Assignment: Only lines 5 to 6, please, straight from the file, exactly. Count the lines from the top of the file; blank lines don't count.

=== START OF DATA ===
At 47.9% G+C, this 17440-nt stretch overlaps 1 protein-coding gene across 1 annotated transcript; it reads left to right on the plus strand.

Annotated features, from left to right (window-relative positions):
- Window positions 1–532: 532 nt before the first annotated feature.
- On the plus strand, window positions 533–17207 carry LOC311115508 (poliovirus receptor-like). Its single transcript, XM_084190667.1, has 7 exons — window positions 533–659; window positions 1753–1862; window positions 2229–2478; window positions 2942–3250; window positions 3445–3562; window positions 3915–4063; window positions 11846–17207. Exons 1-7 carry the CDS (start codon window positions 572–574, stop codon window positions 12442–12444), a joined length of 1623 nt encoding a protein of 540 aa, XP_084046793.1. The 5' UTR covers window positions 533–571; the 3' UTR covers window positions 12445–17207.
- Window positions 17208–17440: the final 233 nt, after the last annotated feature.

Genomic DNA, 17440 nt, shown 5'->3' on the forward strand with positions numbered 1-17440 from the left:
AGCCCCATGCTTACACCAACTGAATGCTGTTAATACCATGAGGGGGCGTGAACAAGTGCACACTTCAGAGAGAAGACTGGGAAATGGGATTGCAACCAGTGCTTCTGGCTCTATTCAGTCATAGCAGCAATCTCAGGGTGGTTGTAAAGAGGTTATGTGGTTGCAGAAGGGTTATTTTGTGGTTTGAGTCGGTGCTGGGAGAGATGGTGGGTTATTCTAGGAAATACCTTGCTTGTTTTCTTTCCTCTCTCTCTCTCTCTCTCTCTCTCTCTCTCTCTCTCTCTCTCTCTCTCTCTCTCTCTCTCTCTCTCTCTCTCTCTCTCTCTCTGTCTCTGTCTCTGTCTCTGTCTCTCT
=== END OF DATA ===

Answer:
- Window positions 17208–17440: the final 233 nt, after the last annotated feature.

Genomic DNA, 17440 nt, shown 5'->3' on the forward strand with positions numbered 1-17440 from the left: